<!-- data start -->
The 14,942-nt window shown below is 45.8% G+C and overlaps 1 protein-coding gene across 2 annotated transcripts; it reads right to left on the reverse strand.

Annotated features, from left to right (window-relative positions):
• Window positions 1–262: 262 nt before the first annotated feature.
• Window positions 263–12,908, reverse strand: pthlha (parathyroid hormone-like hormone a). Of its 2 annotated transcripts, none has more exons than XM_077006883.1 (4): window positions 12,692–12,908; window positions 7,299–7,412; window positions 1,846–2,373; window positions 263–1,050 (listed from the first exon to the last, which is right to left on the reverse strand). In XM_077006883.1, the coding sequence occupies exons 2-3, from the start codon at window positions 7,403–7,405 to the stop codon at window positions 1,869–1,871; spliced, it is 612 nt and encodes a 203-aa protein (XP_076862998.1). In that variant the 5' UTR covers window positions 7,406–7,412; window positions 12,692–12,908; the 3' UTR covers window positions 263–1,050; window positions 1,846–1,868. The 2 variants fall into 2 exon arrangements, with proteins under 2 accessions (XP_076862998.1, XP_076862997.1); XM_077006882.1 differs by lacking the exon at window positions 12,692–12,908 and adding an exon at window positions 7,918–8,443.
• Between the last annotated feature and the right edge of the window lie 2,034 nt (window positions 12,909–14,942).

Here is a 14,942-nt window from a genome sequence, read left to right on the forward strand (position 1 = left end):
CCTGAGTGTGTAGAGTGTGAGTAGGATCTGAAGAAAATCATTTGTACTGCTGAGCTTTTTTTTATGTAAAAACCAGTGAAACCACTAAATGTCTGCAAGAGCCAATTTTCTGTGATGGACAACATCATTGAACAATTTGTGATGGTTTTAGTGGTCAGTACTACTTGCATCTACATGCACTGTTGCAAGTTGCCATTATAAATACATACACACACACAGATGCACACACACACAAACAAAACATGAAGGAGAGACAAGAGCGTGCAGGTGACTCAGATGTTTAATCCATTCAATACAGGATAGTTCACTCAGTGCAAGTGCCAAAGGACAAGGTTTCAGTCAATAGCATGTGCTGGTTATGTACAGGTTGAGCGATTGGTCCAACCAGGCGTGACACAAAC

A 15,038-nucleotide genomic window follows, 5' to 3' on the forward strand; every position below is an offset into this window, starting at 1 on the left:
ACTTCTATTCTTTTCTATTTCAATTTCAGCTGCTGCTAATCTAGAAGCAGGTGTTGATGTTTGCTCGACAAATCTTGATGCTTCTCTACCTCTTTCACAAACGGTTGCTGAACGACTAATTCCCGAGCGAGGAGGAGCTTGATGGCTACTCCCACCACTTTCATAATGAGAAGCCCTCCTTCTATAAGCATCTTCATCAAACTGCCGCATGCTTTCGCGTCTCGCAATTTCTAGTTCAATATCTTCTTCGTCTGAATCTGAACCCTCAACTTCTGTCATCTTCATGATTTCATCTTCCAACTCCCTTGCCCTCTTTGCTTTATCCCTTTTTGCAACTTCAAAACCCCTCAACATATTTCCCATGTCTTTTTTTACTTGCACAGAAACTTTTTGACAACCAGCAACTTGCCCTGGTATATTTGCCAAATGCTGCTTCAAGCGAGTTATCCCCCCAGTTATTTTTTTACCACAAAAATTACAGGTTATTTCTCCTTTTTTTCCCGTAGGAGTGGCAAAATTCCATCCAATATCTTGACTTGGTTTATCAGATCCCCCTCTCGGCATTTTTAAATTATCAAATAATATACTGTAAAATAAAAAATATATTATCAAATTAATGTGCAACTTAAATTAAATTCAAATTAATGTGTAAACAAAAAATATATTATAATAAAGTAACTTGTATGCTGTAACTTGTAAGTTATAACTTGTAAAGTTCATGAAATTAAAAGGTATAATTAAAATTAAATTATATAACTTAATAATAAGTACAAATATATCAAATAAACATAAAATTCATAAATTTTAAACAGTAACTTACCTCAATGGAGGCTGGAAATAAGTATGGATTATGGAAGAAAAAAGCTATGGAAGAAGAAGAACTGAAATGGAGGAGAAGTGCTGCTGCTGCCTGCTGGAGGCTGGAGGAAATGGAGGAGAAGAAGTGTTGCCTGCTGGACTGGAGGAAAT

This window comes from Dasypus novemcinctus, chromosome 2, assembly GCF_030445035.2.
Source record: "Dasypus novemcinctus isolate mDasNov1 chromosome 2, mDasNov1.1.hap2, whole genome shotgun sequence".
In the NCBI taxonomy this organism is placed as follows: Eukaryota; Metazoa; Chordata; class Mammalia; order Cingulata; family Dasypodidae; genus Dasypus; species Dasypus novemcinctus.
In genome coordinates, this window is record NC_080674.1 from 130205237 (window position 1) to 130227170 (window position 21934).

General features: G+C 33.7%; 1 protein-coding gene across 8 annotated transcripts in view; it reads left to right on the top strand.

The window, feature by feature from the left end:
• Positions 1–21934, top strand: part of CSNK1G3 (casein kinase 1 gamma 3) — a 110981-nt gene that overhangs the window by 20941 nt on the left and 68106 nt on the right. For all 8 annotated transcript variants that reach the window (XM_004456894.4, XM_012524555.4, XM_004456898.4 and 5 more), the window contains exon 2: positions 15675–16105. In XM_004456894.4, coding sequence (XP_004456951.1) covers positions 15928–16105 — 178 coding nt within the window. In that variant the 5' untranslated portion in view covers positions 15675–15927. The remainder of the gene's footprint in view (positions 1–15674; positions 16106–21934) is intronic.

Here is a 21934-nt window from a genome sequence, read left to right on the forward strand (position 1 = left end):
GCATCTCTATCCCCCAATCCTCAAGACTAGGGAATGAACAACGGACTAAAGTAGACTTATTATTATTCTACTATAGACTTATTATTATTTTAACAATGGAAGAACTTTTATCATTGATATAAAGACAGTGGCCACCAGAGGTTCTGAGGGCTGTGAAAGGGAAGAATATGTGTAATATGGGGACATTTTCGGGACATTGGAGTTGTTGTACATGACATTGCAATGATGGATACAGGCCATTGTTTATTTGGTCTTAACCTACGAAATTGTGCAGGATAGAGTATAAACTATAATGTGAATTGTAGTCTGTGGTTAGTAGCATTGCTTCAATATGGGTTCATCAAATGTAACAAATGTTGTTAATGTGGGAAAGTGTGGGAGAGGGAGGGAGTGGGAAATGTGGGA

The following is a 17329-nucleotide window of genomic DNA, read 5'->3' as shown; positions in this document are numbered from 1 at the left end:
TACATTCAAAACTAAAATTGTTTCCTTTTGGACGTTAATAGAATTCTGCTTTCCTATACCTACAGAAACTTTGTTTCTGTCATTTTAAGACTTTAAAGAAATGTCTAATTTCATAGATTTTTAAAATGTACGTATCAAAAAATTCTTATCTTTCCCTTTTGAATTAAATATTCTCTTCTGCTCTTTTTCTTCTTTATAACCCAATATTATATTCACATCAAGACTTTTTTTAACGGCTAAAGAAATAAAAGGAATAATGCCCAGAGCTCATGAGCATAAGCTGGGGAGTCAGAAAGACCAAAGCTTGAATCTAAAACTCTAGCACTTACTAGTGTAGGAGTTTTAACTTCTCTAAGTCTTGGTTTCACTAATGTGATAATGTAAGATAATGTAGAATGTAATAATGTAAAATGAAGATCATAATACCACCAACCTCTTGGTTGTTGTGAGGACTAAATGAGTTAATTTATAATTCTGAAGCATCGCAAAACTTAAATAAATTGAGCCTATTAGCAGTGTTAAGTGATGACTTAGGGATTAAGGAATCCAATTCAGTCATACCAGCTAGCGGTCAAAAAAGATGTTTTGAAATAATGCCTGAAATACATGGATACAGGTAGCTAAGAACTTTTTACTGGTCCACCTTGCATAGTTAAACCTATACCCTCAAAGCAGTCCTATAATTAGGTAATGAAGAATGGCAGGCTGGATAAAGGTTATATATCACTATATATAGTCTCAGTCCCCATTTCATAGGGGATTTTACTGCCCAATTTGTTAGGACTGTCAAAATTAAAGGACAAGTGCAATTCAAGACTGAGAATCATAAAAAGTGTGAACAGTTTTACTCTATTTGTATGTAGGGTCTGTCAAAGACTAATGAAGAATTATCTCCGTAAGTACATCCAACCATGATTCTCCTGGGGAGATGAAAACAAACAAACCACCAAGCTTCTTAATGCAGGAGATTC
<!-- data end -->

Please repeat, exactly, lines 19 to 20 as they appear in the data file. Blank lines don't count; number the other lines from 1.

The following is a 17329-nucleotide window of genomic DNA, read 5'->3' as shown; positions in this document are numbered from 1 at the left end:
TACATTCAAAACTAAAATTGTTTCCTTTTGGACGTTAATAGAATTCTGCTTTCCTATACCTACAGAAACTTTGTTTCTGTCATTTTAAGACTTTAAAGAAATGTCTAATTTCATAGATTTTTAAAATGTACGTATCAAAAAATTCTTATCTTTCCCTTTTGAATTAAATATTCTCTTCTGCTCTTTTTCTTCTTTATAACCCAATATTATATTCACATCAAGACTTTTTTTAACGGCTAAAGAAATAAAAGGAATAATGCCCAGAGCTCATGAGCATAAGCTGGGGAGTCAGAAAGACCAAAGCTTGAATCTAAAACTCTAGCACTTACTAGTGTAGGAGTTTTAACTTCTCTAAGTCTTGGTTTCACTAATGTGATAATGTAAGATAATGTAGAATGTAATAATGTAAAATGAAGATCATAATACCACCAACCTCTTGGTTGTTGTGAGGACTAAATGAGTTAATTTATAATTCTGAAGCATCGCAAAACTTAAATAAATTGAGCCTATTAGCAGTGTTAAGTGATGACTTAGGGATTAAGGAATCCAATTCAGTCATACCAGCTAGCGGTCAAAAAAGATGTTTTGAAATAATGCCTGAAATACATGGATACAGGTAGCTAAGAACTTTTTACTGGTCCACCTTGCATAGTTAAACCTATACCCTCAAAGCAGTCCTATAATTAGGTAATGAAGAATGGCAGGCTGGATAAAGGTTATATATCACTATATATAGTCTCAGTCCCCATTTCATAGGGGATTTTACTGCCCAATTTGTTAGGACTGTCAAAATTAAAGGACAAGTGCAATTCAAGACTGAGAATCATAAAAAGTGTGAACAGTTTTACTCTATTTGTATGTAGGGTCTGTCAAAGACTAATGAAGAATTATCTCCGTAAGTACATCCAACCATGATTCTCCTGGGGAGATGAAAACAAACAAACCACCAAGCTTCTTAATGCAGGAGATTC